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Amnesty   /ˈæmnəsti/   Listen
Amnesty

noun
1.
A period during which offenders are exempt from punishment.
2.
A warrant granting release from punishment for an offense.  Synonym: pardon.
3.
The formal act of liberating someone.  Synonyms: free pardon, pardon.






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"Amnesty" Quotes from Famous Books



... accomplished without their aid. In effect, the Republic agreed to relinquish Cervia and Ravenna to the Pope, and their Apulian ports to Charles, engaging at the same time to pay a sum of 300,000 ducats and stipulating for an amnesty to all their agents and dependents. It is not so clear why Clement warmly espoused the cause of Sforza. That he did so is certain. He obtained a safe-conduct for the duke, and made it a point of personal favor that he should be received into the Emperor's grace. This stipulation ...
— Renaissance in Italy, Volumes 1 and 2 - The Catholic Reaction • John Addington Symonds

... been asked by my English friends why it is that I decline to return to my country, and to associate my own efforts for the moral and political advancement of Italy with those of her governing classes. "The amnesty has opened up a path for the legal dissemination of your ideas," they tell me. "By taking the place already repeatedly offered you among the representatives of the people, you would secure to those ...
— The Atlantic Monthly, Volume 20, No. 117, July, 1867. • Various

... statesman and author, born at Russi; practised as a doctor in his native town; in 1841 was forced, on account of his liberal sympathies, to withdraw from the Papal States, but returned in 1846 on the proclamation of the Papal amnesty, and afterwards held various offices of State; was Premier for a few months in 1863; author of "Il Stato Romano," of which there is an English translation by ...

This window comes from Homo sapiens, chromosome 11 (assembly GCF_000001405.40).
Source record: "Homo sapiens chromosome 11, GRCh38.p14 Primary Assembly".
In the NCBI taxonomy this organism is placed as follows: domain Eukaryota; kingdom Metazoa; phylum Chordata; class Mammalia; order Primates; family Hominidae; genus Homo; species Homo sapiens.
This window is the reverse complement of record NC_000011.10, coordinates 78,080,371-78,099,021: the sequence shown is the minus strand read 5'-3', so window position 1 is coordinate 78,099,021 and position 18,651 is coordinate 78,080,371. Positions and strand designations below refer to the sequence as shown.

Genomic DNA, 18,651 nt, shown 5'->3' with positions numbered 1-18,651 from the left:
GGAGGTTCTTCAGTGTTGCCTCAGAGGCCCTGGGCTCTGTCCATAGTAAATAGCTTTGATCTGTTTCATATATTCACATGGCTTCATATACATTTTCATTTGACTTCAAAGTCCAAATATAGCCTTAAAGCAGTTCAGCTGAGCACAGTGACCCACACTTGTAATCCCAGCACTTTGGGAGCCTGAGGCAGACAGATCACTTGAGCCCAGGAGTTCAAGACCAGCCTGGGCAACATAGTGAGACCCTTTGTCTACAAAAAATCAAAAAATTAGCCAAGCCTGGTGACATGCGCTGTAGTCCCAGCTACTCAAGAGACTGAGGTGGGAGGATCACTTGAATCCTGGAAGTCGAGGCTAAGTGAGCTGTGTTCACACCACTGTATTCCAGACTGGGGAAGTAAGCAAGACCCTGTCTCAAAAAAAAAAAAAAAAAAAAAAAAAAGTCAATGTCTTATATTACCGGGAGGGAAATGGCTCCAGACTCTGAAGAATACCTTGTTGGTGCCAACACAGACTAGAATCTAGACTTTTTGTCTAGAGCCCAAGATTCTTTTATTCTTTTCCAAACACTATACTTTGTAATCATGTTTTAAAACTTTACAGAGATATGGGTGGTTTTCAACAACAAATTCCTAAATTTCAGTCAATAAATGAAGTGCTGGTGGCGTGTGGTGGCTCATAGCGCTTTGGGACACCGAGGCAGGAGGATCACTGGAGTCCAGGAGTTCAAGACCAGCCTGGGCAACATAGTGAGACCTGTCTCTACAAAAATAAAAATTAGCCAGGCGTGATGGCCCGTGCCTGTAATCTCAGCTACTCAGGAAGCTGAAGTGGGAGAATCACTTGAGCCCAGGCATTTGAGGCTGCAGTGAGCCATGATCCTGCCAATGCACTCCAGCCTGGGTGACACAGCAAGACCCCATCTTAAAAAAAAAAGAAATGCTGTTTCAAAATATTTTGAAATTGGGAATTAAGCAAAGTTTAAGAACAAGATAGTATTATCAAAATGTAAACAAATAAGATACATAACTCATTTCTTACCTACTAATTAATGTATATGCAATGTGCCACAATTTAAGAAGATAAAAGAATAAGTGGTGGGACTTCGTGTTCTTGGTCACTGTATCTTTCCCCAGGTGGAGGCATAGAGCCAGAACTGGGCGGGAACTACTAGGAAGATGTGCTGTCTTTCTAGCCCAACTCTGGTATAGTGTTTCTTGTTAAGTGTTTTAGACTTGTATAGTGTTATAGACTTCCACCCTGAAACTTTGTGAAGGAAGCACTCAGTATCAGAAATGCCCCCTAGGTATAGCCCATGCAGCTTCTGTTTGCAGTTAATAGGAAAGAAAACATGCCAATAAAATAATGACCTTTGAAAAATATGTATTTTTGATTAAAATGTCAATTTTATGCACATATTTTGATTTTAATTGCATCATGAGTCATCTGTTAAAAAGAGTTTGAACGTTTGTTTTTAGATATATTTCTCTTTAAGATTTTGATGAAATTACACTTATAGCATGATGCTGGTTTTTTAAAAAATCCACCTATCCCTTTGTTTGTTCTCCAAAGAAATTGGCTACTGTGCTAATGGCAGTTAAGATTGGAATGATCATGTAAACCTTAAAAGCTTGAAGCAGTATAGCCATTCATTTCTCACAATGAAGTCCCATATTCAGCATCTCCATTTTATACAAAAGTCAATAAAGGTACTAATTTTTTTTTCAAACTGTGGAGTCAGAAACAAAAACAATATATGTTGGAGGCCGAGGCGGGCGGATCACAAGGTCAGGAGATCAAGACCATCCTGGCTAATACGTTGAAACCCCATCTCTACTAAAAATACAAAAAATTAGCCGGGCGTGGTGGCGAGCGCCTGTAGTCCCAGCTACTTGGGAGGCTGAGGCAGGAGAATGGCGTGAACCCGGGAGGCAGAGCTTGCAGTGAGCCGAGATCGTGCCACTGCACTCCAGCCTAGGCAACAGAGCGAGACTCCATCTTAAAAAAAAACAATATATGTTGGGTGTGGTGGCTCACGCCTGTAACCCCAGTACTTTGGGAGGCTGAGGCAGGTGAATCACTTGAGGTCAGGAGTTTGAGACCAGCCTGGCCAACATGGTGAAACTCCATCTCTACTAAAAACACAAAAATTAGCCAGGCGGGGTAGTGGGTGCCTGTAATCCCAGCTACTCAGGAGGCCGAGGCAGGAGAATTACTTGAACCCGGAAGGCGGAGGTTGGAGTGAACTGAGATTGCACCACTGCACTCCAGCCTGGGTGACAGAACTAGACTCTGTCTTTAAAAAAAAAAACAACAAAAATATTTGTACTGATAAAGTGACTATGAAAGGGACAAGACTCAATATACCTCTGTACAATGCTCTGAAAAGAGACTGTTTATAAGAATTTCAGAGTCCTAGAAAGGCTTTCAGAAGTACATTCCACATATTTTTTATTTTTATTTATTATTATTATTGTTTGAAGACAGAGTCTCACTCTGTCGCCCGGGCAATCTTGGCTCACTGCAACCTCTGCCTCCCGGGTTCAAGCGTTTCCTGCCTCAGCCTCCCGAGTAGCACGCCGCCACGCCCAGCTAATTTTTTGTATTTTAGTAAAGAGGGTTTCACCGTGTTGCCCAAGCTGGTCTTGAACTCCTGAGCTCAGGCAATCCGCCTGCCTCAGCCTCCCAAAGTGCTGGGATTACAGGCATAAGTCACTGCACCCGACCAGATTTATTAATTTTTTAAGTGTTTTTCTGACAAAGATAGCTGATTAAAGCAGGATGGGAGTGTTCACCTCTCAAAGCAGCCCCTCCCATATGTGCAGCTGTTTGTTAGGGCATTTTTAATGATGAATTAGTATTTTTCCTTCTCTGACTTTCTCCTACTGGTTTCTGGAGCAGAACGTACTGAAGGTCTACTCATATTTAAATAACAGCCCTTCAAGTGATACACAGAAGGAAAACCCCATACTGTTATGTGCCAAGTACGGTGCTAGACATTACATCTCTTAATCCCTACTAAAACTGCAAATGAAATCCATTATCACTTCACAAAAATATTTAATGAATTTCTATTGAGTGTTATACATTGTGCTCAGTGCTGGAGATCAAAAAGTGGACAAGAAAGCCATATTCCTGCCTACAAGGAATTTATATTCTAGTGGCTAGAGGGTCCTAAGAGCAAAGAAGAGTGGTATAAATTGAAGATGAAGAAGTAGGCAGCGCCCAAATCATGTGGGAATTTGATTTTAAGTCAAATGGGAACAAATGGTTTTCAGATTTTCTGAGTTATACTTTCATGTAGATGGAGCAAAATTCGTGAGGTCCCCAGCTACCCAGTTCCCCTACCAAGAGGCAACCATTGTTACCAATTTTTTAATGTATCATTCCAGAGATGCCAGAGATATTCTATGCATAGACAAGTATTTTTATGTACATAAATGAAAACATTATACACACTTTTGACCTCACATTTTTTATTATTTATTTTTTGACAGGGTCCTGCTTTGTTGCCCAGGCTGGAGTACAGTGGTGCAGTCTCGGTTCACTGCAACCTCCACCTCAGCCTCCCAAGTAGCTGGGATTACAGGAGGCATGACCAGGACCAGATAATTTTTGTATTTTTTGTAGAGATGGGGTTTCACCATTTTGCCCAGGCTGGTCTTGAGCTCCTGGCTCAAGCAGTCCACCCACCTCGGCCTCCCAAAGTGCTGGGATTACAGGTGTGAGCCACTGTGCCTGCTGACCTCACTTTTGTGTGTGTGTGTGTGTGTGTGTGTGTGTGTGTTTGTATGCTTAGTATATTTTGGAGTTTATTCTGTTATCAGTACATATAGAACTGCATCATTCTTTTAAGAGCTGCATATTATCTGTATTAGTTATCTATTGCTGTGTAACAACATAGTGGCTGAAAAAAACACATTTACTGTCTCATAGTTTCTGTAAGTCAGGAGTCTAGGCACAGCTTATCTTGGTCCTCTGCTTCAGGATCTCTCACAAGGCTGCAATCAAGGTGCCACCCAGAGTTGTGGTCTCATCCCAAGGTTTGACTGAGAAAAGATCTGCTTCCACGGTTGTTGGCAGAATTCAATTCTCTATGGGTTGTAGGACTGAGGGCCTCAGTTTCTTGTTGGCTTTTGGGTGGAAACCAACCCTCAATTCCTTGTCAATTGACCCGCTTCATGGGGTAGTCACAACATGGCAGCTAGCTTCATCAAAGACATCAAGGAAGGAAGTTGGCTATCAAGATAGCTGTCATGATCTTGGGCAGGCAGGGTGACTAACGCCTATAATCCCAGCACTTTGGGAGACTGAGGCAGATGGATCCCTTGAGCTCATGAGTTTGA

— The Nuttall Encyclopaedia - Being a Concise and Comprehensive Dictionary of General Knowledge • Edited by Rev. James Wood

... him that for one who had so lately held converse with approaching death, it would be a very scandal of light-minded pettiness to nourish resentment against any fellow creature. In near prospect of the eternal judgment, private and temporal judgment can surely afford to declare a universal amnesty in respect of personal slights and injuries. Therefore, after but a moment's hesitation, he went on, laid his hand upon George Lovegrove's shoulder, and called him affectionately ...
— The Far Horizon • Lucas Malet

... years, resolutely refused to take the throne. Her reasons baffled her advisers: "So long as King Henry lives none other has the right to wear the crown." She advised his reinstatement and promised to help redress the wrongs of which the nation had the unquestioned right to complain. An amnesty was declared and a reconciliation was effected; but not until Henry had consented to divorce his queen and to acknowledge Isabella as the heir-apparent to the throne in place of his reputed daughter, Joanna. The cortes, or parliament, was assembled to ratify ...
— Great Men and Famous Women. Vol. 3 of 8 • Various

... stock-holder; but he had declared, that having served the king, he would be no man's slave, and to cast off the yoke of such subjection was, perhaps, the main object he contemplated. Such was his pretence. Having received the benefit of the amnesty, he soon joined a gang, of which one Whitehead was the leader; among whom was a deserter of the 73rd regiment, and two aboriginal women. The settlers of New Norfolk, they deprived of all their portable property, their arms and ammunition; and shortly after, thus equipped, they burned ...
— The History of Tasmania , Volume II (of 2) • John West

... have two demands on your master: First, he must extract from the Emperor Francis Joseph an amnesty for every Hungarian or Croatian soldier who has taken military service under the King of Sardinia. Secondly, no man thus amnestied shall ever be pressed into the ...
— Memoir and Letters of Francis W. Newman • Giberne Sieveking

... bank of Bischoffheim & Goldschmidt, of which he became managing director, a post which he held till 1866. During these years he saved a competence and gained a thorough acquaintance with the theory and practice of finance. This he put to account when the amnesty of 1866 enabled him to return to Germany. He was elected a member of the Reichstag, where he joined the National Liberal party, for like many other exiles he was willing to accept the results of Bismarck's work. ...